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SOURCE: National Institutes of Health, U.S.Department of Health and Human Services: Link to NIH

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Lupus Erythematosus - INTRODUCTION

Lupus erythematosus is a unique, complex disease with a wide scope of symptoms. It is also an elusive condition in that it affects individuals differently and often does not follow a predictable course. For example, a patient who appears to be in remission during a routine office visit can present at an emergency room the following week with severe pericarditis or sudden stroke.

A person diagnosed with lupus may have symptoms and disease activity that are easily managed with treatment, but it is not uncommon for health care professionals to encounter a lupus patient with numerous severe symptoms that are difficult to control. No two lupus cases are alike. As a result, care of the patient with lupus erythematosus is a challenge that draws on all the resources, knowledge, and strengths the health care team has to offer.

Each member of the health care team - physician, nurse, therapist, dietitian, social worker, among others - has an important role to play in treating specific aspects of the disease and in supporting the patient to cope with his or her condition.

Lupus: A Patient Care Guide for Nurses and Other Health Professionals provides an overview of lupus erythematosus and the elements involved in caring for patients with this disease. It focuses on systemic lupus erythematosus (SLE).

The Lupus Guide is intended primarily for nurses and other health professionals who work on an ongoing basis with lupus patients. The guide also presents the tools these professionals need to provide the best care possible for this important group of patients. Many of these patients will be cared for in an outpatient setting, but the Lupus Guide also addresses the needs of hospitalized patients.

Each chapter of the Lupus Guide deals with a specific aspect of the disease.

Chapter 1, Lupus Erythematosus, provides a general overview of the disease, including brief discussions of the diagnosis, treatment, medications, and psychosocial aspects.

The chapter closes with a discussion of how these issues affect the way nurses and other health professionals provide care to lupus patients.

Chapter 2, Advances in Lupus Research, summarizes the current understanding of the etiology of lupus and describes areas of ongoing research.

Recent research advances have significantly increased the understanding of lupus, and, as current research efforts unfold, there is hope for new treatments, improvements in patients' quality of life, and perhaps prevention of or cure for the disease.

Chapter 3, Laboratory Tests Used to Diagnose and Evaluate SLE, summarizes the main laboratory tests used to diagnose lupus and to monitor a patient's condition. These assessments include blood tests, measurements of autoimmunity, and tests for kidney disease.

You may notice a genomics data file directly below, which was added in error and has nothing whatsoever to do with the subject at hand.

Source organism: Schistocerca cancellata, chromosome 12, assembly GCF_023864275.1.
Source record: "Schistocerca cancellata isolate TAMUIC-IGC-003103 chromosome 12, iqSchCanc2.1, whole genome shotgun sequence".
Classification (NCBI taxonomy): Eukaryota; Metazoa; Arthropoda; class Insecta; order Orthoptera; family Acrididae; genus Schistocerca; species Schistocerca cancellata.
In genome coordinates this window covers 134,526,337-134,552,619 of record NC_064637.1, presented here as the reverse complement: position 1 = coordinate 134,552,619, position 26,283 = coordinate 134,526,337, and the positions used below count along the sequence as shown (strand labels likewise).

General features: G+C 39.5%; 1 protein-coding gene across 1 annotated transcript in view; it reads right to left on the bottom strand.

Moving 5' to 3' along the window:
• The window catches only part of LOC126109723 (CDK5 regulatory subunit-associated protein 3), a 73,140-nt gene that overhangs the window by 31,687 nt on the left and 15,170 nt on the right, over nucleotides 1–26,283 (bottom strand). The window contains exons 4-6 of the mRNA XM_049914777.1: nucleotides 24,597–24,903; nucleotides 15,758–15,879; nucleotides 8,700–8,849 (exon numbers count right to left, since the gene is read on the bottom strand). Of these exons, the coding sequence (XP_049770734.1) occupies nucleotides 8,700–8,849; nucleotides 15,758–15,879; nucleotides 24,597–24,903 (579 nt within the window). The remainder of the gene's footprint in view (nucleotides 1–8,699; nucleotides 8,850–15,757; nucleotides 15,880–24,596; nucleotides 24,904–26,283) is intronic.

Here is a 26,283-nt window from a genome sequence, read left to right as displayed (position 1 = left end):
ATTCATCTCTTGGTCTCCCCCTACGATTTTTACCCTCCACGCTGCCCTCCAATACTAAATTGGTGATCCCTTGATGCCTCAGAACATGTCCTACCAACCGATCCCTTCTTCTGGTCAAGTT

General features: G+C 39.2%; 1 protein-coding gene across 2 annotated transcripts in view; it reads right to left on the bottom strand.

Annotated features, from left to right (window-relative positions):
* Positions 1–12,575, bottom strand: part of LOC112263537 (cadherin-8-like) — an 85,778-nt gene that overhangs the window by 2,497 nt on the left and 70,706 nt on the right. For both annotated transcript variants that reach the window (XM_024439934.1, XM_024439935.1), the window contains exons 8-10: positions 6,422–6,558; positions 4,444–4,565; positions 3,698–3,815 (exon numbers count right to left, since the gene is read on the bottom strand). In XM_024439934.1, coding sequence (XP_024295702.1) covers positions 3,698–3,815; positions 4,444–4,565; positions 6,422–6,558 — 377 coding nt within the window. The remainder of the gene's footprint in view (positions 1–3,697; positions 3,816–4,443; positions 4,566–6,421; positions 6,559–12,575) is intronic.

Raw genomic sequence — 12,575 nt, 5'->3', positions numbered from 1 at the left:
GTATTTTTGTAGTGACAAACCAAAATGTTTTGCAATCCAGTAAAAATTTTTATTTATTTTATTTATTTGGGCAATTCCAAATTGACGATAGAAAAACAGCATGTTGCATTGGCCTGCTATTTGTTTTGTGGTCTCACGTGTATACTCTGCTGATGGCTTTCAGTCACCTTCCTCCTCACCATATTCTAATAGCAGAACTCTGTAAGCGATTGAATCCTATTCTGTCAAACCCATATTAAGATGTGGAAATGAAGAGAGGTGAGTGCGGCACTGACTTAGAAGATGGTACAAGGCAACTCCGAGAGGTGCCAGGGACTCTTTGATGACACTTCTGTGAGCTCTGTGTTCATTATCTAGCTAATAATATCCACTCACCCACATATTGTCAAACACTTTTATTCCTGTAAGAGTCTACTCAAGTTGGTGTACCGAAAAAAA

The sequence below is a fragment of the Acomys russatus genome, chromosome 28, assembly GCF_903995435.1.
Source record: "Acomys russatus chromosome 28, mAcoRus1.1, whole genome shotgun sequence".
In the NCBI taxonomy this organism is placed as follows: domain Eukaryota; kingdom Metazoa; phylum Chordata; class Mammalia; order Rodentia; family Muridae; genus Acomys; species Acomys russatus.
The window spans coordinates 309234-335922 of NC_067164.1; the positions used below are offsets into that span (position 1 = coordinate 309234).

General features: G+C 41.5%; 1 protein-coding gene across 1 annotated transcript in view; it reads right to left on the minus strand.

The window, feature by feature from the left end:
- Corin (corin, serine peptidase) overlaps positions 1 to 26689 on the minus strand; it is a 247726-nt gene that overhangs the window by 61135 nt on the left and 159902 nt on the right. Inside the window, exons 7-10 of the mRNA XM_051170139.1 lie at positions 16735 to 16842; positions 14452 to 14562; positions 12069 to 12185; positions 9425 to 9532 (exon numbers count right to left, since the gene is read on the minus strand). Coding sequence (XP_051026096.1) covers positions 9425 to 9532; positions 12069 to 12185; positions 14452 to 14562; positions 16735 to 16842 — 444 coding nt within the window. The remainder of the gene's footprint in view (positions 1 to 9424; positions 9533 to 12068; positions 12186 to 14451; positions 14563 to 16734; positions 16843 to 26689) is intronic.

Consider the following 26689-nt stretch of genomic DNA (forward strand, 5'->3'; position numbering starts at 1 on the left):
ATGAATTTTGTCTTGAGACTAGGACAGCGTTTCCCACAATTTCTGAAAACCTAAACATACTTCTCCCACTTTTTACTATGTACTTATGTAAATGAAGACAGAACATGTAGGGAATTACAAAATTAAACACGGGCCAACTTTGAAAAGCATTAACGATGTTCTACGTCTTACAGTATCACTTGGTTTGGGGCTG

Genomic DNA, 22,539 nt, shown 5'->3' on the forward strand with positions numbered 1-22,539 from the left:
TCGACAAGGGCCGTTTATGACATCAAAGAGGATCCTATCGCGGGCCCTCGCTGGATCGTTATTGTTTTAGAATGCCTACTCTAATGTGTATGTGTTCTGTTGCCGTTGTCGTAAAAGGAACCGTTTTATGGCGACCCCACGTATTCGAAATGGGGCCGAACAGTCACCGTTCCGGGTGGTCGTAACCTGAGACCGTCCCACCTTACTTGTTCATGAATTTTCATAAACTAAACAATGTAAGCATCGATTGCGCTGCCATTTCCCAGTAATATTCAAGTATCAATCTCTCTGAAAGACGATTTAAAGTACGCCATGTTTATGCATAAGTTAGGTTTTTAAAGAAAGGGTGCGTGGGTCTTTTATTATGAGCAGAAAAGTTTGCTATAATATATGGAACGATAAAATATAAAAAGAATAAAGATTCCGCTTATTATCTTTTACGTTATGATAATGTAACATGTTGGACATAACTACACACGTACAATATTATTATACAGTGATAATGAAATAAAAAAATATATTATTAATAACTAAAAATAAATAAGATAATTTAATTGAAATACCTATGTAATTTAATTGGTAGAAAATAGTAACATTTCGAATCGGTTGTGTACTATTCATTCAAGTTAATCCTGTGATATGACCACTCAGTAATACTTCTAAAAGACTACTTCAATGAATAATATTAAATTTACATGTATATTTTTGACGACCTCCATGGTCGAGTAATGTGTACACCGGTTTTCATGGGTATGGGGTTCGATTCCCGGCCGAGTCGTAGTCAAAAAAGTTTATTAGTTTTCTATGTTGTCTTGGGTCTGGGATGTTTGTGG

Chapter 4, Care of the Lupus Patient, gives a system-by-system overview of the most common lupus manifestations and suggests nursing interventions. Several other key issues are also discussed, including general manifestations, pregnancy, infection, and nutrition.

Not every patient will experience all of the problems and symptoms described. However, it is important for health professionals to be familiar with the range of possible manifestations so that they can accurately assess their patients and develop sound treatment and care plans.

Chapter 5, Medications Used to Treat Lupus, covers the major categories of drugs currently used to control lupus symptoms: nonsteroidal anti inflammatory drugs, antimalarials, corticosteroids, immunosuppressives, and intravenous immunoglobulins.

These medications can often be used successfully to treat lupus symptoms, but their potential side effects can present other problems. Chapter 5 discusses each category of medication, describes its mechanism of action and use in treating lupus, and reviews the potential side effects associated with it.

Chapter 6, Psychosocial Aspects of Lupus, provides information on this critically important aspect of the disease. Because of the chronic, unpredictable, and evolving nature of lupus, patients often have to cope with serious emotional and psychosocial issues along with the physical dimensions of their illness. A good understanding of these issues will help nurses and other health professionals provide the empathetic and supportive care lupus patients need.

Chapter 7, Patient Information, contains 20 short fact sheets covering a broad range of issues related to lupus. Nine of the fact sheets deal with lupus medications. These Patient Information Sheets are designed to help patients understand their disease and its symptoms and complications and to develop effective ways of living with and controlling lupus. Nurses and other health professionals will find the sheets helpful in their ongoing teaching efforts.

The Lupus Guide closes with a chapter of resources for further information on lupus, and an updated bibliography of the source materials used to develop the book.

Today, the prognosis for people with lupus is far brighter than it was 25 years ago. Advances in research, improved treatments, a growing list of support networks and information resources, and an increased emphasis on close cooperation between the patient and the health care team mean that, for many patients, it is possible to have lupus yet remain active and involved with life, family, and work.

The Lupus Guide is intended to provide nurses and other health professionals with a solid grounding in this important disease so that they can provide the care to make an active and involved life a reality for women and men with lupus. their families.

Source: National Institutes of Health, U.S.Dept of Health and Human Services

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